My name is Sheva Lipsker, and I’m 19 years old. I attended Tzohar in its seventh year. The year of “Malchus”, we called it. The year that took everything it had culminated from the past six years, and gave us the unforgettable experience we had. Personally, it was a life changing year in many ways. Having been in a Bais Yaakov school for most of high school, Tzohar was the first time I learned Chassidus in a way that changed my perspective on Torah, giving my relationship with G-d so much more meaning and understanding.
We were fueled with chassidus every morning, Rabbi Herman taking us through an innovative and meaningful process of learning. Through all the amazing teachers classes at Tzohar, each of us absorbing in our own ways, we received an incredibly deep foundation of knowledge in Judaism. It’s not just a year of learning, but an all encompassing experience that nurtures growth as a person. My year at Tzohar showed me that it’s not enough just to learn. It’s about what you do with the knowledge. How you make it yours, how you implement it into your life.
I didn’t realize the power of art before I came to Tzohar. Through the encouragement and guidance of Mrs. G and the help of all the art teachers, our afternoons were spent infusing what we learned into something tangible and personal. We experienced what it meant to go through the ups and downs of the creative process, and to come out the other end with a new understanding of yourself, and with something real and beautiful to show for it. The impact of the presentations and the work that went into preparing for the projects we did was unforgettable, and will always be with me. I was able to write music for the first time and explore a part of myself that I never would have otherwise.
Within the kind, quiet community of Squirrel Hill - in our school building that was always brimming with warmth, creativity and higher awareness of G-d and of one another - I was able to do the kind of soul searching I needed, to ask myself those hard questions and have the space to express it all. I have been out of Tzohar for six months now and have since realized the lasting impact its had on me, in the way I’ve been able to grow since then. The Chassidus I learned is forever a part of my life, and the skills I gained have enabled me to continue learning and creating. And spreading whatever I have to those around me. Pittsburgh will always feel like home, and I’m so grateful for the relationships and the memories I made in Tzohar.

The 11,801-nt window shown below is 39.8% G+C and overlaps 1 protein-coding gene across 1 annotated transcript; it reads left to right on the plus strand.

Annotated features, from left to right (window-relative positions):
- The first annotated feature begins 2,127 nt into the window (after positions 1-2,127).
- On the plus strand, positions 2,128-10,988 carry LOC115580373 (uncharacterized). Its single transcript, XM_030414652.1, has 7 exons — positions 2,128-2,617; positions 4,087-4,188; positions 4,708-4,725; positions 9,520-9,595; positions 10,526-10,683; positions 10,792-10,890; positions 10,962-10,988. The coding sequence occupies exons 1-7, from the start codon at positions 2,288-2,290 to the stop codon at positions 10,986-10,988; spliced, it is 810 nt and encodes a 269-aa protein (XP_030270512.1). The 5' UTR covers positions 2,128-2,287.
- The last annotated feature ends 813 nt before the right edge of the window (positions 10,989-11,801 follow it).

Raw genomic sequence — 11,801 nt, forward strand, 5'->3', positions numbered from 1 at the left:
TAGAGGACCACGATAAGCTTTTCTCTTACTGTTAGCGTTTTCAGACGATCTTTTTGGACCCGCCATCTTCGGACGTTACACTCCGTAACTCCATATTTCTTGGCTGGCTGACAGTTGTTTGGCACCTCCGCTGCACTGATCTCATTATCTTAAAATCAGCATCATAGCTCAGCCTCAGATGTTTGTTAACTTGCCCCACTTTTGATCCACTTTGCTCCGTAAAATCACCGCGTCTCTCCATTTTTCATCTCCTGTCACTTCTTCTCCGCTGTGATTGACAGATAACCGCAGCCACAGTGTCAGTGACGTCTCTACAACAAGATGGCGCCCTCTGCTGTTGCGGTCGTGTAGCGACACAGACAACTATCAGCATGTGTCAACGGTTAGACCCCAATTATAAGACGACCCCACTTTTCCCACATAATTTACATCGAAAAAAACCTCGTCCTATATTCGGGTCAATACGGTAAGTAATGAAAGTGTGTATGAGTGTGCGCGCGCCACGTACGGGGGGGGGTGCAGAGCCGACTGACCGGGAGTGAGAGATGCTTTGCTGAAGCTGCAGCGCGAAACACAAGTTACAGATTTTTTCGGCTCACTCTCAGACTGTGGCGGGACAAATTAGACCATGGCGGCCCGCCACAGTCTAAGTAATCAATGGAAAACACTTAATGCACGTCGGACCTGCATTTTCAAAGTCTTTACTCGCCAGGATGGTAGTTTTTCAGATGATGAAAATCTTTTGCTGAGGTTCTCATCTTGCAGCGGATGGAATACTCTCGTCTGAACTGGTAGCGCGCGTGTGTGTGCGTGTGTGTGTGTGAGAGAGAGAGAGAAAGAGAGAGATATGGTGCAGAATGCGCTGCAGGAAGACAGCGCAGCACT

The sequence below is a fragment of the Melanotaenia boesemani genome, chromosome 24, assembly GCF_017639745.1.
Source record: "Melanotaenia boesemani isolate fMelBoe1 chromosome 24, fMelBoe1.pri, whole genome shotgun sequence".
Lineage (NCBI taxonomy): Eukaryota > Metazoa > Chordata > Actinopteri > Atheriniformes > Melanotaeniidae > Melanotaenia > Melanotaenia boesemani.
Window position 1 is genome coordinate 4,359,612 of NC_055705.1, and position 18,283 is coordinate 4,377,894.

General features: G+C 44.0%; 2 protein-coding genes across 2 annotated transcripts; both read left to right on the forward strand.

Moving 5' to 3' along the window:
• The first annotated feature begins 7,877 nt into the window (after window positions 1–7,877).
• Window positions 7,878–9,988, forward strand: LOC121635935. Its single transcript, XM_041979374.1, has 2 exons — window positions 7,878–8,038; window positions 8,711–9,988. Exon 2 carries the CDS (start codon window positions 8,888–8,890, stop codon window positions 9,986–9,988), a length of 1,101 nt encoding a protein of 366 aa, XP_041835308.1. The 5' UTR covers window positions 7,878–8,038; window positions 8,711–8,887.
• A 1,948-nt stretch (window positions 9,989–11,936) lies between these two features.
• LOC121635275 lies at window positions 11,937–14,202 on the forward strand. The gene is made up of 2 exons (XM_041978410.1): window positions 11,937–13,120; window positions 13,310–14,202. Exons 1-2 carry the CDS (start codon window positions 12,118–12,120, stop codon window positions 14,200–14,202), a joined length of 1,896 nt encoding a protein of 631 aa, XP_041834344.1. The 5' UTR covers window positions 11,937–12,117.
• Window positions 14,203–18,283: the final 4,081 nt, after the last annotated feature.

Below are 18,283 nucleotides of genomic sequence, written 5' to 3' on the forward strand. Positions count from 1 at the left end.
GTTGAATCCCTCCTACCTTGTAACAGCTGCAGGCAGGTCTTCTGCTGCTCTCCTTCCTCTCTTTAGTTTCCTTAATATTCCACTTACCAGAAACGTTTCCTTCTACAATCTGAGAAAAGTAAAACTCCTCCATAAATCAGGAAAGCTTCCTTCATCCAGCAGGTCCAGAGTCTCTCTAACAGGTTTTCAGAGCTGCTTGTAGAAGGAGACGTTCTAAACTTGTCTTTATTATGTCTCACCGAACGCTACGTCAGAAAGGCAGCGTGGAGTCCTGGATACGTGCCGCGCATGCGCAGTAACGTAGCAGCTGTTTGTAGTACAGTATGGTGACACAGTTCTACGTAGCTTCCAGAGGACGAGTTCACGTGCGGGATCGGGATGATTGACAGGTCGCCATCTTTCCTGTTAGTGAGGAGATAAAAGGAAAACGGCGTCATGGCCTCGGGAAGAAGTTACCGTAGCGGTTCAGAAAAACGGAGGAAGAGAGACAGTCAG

- Sheva Lipker, student 2017-2018
“I didn’t always plan on going to seminary, but when I started considering it I knew exactly what I wanted — needed — in a program: Small, out of the box, close to home, diverse and accepting. When I discovered Tzohar, I knew it would be all of these things and I knew it would be a great fit. I’m creative and I like writing, theatre and singing, but I never thought of myself as Artist. That changed once I got to the magical land of Tzohar. I had found my people, and by the end of my year there I was well on my way to finding myself. I had never dreamed of spending a year in a seminary that focused on both chassidus and creativity, but it was exactly what I needed. The dual curriculum, warm environment, brilliant teachers and friendly classmates were critical in helping me develop all aspects of my life and personality in ways that I had never been able to before. It was an incredible environment that fostered my growth as a Jew, an artist and a young woman. The year I spent at Tzohar, on the brink of the rest of my life, prepared me for the rest of my life in many ways. It gave my adult life a strong foundation in Yiddishkeit – both in knowledge and spirituality. It provided me with friendships that still haven’t faded — a first for me. And it gave my artistic side a voice, validation and instruction. My year at Tzohar Seminary had a profound effect on me then and I will continue to carry it with me for rest of my life.”